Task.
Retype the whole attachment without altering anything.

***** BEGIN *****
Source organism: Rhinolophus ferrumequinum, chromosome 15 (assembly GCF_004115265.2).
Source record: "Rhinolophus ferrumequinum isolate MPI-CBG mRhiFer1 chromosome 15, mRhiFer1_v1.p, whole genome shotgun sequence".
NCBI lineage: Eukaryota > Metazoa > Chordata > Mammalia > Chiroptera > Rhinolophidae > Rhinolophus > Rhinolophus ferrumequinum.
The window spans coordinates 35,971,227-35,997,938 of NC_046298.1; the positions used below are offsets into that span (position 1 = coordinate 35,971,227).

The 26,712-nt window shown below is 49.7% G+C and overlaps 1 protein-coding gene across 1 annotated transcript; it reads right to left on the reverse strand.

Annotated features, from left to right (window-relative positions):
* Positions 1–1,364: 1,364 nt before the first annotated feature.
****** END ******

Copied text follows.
Source organism: Rhinolophus ferrumequinum, chromosome 15 (assembly GCF_004115265.2).
Source record: "Rhinolophus ferrumequinum isolate MPI-CBG mRhiFer1 chromosome 15, mRhiFer1_v1.p, whole genome shotgun sequence".
NCBI lineage: Eukaryota > Metazoa > Chordata > Mammalia > Chiroptera > Rhinolophidae > Rhinolophus > Rhinolophus ferrumequinum.
The window spans coordinates 35,971,227-35,997,938 of NC_046298.1; the positions used below are offsets into that span (position 1 = coordinate 35,971,227).

The 26,712-nt window shown below is 49.7% G+C and overlaps 1 protein-coding gene across 1 annotated transcript; it reads right to left on the reverse strand.

Annotated features, from left to right (window-relative positions):
* Positions 1–1,364: 1,364 nt before the first annotated feature.